BTW, I see where Delta is already lobbying for the MAX-10 to retain a common flightdeck - pointing out that a unique flight deck configuration will add to costs and reduce fleet commonality (Delta currently flies a large number of 737NG aircraft).
I can see an argument that since many operators will use both the MAX-10 as well as the MAX-8 and -9, having a completely different flight deck on the -10 would increase confusion and could easily hurt overall safety - not improve it.
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Old 22nd Jul 2022, 23:18
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Would you care to specify how the MAX 9 outperforms the A321 Neo "in every way"? I was under the impression that the MAX 10 was created because Boeing customers demanded something like the Airbus 321 Neo.

Edit: The post I'm referring to seems to have been deleted.

Last edited by txl; 23rd Jul 2022 at 10:31.
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Old 23rd Jul 2022, 05:19
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Originally Posted by WHBM View Post
As another transport journalist once wrote "Statements that 'Safety is our First Priority' generally follow an event which shows that it isn't".
I think it is possible that if the management of a US public company really did make safety their first priority, they would be acting illegally. Management seems to be legally required to put the interests of shareholders first. Of course, safety matters: there are legal obligations, though in some areas large companies treat fines for breach of regulations as part of the cost of doing business. Also, if a product gets a reputation as being unsafe, this could harm business, and so shareholders' interests, as has happened in the case of the Max 8. But to make safety the first priority would be the action of an engineering company, not a business.
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Old 23rd Jul 2022, 06:40
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Re-reading the Boeing interview, with an alternative more speculative interpretation, is that the AoA sensing issue is fixed, and that the ‘European’ issue of multiple, consequential and coincident alerts for a single failure could be resolved with out resorting to EICAS.

EICAS is a neat (expensive and long timescale) solution with flexibility in display and computing logic, but requires differences training.

The much more difficult technical task is to use the existing (mainly analogue ?) alerting system with some fancy analogue to digital conversion, either embedded logic or an external ‘happy box’ - to provide a sufficient compromise of technical fix and dis-ambiguity, high workload.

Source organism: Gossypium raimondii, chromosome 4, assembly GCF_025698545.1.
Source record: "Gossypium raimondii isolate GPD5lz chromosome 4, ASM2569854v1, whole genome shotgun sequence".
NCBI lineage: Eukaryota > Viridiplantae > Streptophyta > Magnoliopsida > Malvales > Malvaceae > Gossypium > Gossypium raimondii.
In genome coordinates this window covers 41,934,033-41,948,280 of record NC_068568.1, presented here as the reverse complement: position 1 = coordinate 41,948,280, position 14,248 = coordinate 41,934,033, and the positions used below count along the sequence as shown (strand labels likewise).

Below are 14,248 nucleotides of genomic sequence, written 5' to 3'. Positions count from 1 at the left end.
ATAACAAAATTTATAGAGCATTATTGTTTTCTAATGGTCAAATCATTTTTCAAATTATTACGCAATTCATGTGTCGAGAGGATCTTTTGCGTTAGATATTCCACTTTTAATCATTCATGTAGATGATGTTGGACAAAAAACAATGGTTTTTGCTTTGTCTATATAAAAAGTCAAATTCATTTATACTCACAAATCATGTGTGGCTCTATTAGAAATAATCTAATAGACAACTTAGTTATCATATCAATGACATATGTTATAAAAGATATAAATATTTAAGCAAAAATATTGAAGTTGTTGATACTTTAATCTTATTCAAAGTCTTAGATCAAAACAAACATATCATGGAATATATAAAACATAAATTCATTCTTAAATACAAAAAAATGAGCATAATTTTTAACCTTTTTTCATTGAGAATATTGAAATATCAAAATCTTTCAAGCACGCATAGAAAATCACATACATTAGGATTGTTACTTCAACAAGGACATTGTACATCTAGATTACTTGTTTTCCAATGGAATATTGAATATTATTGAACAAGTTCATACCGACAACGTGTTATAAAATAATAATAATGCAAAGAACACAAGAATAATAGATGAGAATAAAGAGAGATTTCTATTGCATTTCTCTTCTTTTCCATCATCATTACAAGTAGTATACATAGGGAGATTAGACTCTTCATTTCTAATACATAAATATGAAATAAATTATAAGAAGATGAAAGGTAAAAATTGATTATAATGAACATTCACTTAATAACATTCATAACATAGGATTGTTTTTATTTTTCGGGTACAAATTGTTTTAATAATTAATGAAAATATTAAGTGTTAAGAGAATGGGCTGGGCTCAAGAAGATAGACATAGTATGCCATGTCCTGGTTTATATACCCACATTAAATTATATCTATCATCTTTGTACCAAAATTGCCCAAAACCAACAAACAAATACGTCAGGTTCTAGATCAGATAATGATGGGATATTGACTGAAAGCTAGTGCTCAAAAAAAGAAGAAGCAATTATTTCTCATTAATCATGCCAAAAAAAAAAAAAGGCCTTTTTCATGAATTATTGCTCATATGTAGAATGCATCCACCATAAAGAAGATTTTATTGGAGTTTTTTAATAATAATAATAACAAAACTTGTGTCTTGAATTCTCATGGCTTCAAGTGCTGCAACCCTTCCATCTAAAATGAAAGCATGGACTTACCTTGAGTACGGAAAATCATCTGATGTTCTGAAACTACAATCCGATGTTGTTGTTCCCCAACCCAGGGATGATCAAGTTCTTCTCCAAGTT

The critical point will be if the ‘look alike’ fix will be sufficient to satisfy the tech, authority, and Congressional objections, and although this solution might not be in the stated timescale, can an waiver be granted - a timeline extension only.

If the alternative display-logic is acceptable to other authorities, then a time dispensation is much easier for Congress, particular if other authority's formal acceptance will be subsequent to - later than the FAA.

A lot of closed doors negotiation.

https://informamarkets.turtl.co/stor...sue-1/page/6/1
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Old 23rd Jul 2022, 07:52
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Does this mean they now shift the pressure towards EASA to green light the extension first and maybe okay more limited modifications? Finally making it a Europe vs. US political topic?
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Old 23rd Jul 2022, 08:14
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Less Hair, a political issue.

I hope not, there is no need for European politics if a further EASA technical appraisal finds the compromise fix sufficient. The compromise may not have been on the table during the first discussions - previous thoughts influenced by the immediate aftermath of the accidents.

Q, does the compromise meet the agreed requirements (grandfather rights and special conditions for Max in general).

Q, will an EASA view be similarly acceptable to other regulators.

Political problems are within the USA: Boeing are hoping that congress has not said something previously which cannot be overturned - without political embarrassment.